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Appreciating Flowers
By Linda Murphy
Mar 30, 2015
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Long before inland California wineries and grape growers made a rush to the Sonoma Coast for the production of cool-climate Chardonnay and Pinot Noir, there was Flowers Vineyard & Winery.

Joan and Walt Flowers, former nursery owners from Pennsylvania, began planting wine grapes in 1991 on their newly acquired 320-acre property near Cazadero, a tiny hamlet in far-western Sonoma County.  They weren’t the first to venture into this forested, cold, ocean-influenced wine territory -- David Hirsch of Hirsch Vineyards blazed that trail in 1980 near Fort Ross -- but the Flowers’ putting down stakes in an area though to be too chilly to ripen grapes not only underscored Hirsch’s genius, it opened the doors for other growers to explore the advantages and challenges of growing grapes on the so-called “true,” “real” and “extreme” Sonoma Coast.

Those adjectives are important because the Sonoma Coast American Viticultural Area (AVA) is both vast (500,000 acres) and ambiguous, extending from San Francisco’s San Pablo Bay on the southeast to the Mendocino County border on the northwest.  Some vineyards in Carneros and Sonoma Valley can also claim Sonoma Coast status, even though their warmer, milder growing conditions have little in common with what Flowers, Hirsch, Cobb and other producers face in vineyards planted dangerously close to the Pacific Ocean, where they get more than twice the annual rainfall of inland plantings, yet weather the storms to produce remarkably pure, structured, minerally Chardonnays and Pinot Noirs.

Flowers’ Camp Meeting Ridge Vineyard and Sea View Ridge Vineyard are approximately two miles from the ocean, in harm’s way of storms, fog and cold temperatures in spring and late fall.  How do the grapes ripen here?  Thank the elevation, which ranges from 1,150 feet to 1,875 feet across the two estate vineyards.  With this lofty exposure, the vines are above the fog belt and exposed to plenty of daytime sun.  Still, rain and chilly temperatures make for challenging viticulture.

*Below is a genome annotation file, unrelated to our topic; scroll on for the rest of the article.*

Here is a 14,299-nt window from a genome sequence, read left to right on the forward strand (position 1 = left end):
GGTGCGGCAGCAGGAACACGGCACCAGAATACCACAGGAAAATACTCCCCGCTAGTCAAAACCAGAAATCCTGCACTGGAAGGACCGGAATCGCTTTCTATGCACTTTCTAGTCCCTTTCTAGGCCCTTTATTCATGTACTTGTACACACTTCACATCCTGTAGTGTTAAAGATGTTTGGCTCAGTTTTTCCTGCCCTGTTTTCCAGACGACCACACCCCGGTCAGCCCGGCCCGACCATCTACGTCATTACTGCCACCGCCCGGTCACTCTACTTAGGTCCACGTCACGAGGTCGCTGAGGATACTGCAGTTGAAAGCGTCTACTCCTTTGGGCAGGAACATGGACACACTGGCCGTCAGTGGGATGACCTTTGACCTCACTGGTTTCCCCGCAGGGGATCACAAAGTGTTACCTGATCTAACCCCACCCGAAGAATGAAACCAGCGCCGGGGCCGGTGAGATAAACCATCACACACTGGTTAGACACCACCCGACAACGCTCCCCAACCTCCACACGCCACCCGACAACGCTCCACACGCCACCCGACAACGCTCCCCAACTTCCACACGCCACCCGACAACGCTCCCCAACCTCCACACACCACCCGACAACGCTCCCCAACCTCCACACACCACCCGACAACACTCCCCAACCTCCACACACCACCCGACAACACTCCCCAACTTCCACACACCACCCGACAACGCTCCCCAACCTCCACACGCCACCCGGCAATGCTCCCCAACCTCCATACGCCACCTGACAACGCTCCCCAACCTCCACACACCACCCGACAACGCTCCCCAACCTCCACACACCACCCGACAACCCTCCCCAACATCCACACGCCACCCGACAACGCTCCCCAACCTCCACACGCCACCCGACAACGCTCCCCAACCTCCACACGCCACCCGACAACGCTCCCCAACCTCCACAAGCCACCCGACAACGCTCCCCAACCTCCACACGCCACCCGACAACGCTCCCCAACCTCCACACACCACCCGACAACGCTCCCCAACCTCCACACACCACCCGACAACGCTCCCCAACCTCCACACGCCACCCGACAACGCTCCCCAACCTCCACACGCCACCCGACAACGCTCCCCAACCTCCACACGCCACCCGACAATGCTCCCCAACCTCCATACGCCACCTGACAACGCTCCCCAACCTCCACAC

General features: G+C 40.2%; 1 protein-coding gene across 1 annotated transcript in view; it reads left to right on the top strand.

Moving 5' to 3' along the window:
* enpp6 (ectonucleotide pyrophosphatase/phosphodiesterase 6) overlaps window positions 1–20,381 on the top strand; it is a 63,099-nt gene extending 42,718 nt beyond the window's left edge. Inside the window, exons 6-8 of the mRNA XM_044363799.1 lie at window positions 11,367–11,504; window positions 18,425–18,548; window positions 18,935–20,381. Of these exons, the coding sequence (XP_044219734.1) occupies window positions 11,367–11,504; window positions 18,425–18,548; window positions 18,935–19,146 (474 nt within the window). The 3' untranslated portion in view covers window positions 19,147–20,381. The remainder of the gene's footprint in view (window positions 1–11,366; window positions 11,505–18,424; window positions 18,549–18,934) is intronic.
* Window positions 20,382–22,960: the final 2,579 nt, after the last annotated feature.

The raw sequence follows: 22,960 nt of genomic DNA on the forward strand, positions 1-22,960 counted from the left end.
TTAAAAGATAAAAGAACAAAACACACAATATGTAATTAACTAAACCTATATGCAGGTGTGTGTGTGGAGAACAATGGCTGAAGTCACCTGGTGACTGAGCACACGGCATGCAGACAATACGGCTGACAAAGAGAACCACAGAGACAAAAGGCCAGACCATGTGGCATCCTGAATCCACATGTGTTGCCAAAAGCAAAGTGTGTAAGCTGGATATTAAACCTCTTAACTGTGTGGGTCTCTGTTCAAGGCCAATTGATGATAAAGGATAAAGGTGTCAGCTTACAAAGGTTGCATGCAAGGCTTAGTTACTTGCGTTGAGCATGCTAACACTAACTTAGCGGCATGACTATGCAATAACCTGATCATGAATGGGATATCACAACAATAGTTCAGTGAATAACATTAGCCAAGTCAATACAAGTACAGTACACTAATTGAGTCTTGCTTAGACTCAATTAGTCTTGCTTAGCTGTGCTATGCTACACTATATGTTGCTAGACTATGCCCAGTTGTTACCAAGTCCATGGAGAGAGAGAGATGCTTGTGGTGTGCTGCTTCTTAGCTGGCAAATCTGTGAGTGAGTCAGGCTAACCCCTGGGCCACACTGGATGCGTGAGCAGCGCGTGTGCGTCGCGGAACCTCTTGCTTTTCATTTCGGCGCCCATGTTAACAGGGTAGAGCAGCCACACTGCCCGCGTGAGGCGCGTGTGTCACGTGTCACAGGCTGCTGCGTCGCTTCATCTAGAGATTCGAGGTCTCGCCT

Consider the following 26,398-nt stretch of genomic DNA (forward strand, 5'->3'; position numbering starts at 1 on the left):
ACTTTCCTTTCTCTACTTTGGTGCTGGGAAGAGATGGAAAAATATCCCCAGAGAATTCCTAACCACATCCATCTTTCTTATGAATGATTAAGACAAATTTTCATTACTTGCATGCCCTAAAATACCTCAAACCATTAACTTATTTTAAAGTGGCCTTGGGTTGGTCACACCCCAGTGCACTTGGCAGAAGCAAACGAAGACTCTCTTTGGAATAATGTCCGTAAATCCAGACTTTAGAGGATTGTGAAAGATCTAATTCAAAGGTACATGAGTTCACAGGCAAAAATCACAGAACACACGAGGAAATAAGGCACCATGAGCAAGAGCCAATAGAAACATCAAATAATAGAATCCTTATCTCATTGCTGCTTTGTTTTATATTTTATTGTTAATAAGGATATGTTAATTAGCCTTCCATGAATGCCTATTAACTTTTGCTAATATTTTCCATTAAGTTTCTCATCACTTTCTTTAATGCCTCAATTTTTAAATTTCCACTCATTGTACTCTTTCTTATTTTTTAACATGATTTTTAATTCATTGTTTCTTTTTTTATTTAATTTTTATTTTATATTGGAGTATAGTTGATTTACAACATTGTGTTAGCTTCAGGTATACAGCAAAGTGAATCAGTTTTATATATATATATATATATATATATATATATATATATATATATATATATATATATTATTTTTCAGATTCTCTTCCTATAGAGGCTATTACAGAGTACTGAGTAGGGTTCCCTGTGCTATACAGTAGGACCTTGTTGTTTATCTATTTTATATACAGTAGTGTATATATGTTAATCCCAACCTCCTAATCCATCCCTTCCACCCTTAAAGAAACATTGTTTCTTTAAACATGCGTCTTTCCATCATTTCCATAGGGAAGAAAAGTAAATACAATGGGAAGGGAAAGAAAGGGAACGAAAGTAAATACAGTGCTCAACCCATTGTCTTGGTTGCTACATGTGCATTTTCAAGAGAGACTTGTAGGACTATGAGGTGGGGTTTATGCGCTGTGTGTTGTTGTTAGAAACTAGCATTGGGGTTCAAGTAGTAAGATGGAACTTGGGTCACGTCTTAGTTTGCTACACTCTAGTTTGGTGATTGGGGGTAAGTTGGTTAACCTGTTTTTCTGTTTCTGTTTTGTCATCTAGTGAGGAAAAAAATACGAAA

“Camp Meeting Ridge has an elevation of 1,400 feet,” explained Flowers director of winemaking Dave Keatley of the Flowers’ flagship vineyard.  “Being one mile from the San Andreas Fault and located in the coastal mountains, the vineyard has an incredible diversity of soil types as well as aspects.  The soils are rocky, and shallow, with parent material consisting of metamorphosed sandstone and shale that are well drained but capable of holding moisture late into the growing season.  As a result, our vines are low-yielding and produce small clusters with great concentration.”
 
Sea View Ridge Vineyard came along in 1998, planted to an array of Pinot Noir clones and Pinot Meunier.  Sea View is higher (1,400 to 1,800 feet elevation) and closer to the ocean than Camp Meeting Ridge.  It’s similar in size to Camp Meeting
Ridge, at 327 acres, but only 43 are under vine.

The long growing season on both sites and the high retention of natural acidity due to the cool ambient temperatures during the summer, make for Flowers’ extraordinarily fresh-tasting Chardonnays and Pinot Noirs.